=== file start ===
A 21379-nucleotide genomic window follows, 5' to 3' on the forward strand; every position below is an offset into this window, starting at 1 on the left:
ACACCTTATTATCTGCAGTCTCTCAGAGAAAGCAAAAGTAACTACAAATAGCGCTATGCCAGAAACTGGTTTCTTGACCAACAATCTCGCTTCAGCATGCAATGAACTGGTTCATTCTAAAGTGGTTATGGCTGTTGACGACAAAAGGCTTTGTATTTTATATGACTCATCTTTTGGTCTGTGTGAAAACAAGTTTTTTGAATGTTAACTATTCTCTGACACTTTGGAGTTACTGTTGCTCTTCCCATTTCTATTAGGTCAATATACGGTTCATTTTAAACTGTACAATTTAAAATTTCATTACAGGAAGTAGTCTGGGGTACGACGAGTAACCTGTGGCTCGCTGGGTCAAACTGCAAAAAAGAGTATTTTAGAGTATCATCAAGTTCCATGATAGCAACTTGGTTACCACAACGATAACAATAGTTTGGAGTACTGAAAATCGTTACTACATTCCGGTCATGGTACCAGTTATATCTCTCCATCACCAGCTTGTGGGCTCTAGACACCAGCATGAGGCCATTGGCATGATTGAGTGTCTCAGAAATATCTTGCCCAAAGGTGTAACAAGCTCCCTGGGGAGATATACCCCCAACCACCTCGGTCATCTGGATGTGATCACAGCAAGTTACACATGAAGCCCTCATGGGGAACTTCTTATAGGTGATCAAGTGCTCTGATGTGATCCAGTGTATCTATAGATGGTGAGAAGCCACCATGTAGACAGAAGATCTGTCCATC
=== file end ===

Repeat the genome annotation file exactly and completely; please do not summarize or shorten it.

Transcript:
A 21379-nucleotide genomic window follows, 5' to 3' on the forward strand; every position below is an offset into this window, starting at 1 on the left:
ACACCTTATTATCTGCAGTCTCTCAGAGAAAGCAAAAGTAACTACAAATAGCGCTATGCCAGAAACTGGTTTCTTGACCAACAATCTCGCTTCAGCATGCAATGAACTGGTTCATTCTAAAGTGGTTATGGCTGTTGACGACAAAAGGCTTTGTATTTTATATGACTCATCTTTTGGTCTGTGTGAAAACAAGTTTTTTGAATGTTAACTATTCTCTGACACTTTGGAGTTACTGTTGCTCTTCCCATTTCTATTAGGTCAATATACGGTTCATTTTAAACTGTACAATTTAAAATTTCATTACAGGAAGTAGTCTGGGGTACGACGAGTAACCTGTGGCTCGCTGGGTCAAACTGCAAAAAAGAGTATTTTAGAGTATCATCAAGTTCCATGATAGCAACTTGGTTACCACAACGATAACAATAGTTTGGAGTACTGAAAATCGTTACTACATTCCGGTCATGGTACCAGTTATATCTCTCCATCACCAGCTTGTGGGCTCTAGACACCAGCATGAGGCCATTGGCATGATTGAGTGTCTCAGAAATATCTTGCCCAAAGGTGTAACAAGCTCCCTGGGGAGATATACCCCCAACCACCTCGGTCATCTGGATGTGATCACAGCAAGTTACACATGAAGCCCTCATGGGGAACTTCTTATAGGTGATCAAGTGCTCTGATGTGATCCAGTGTATCTATAGATGGTGAGAAGCCACCATGTAGACAGAAGATCTGTCCATC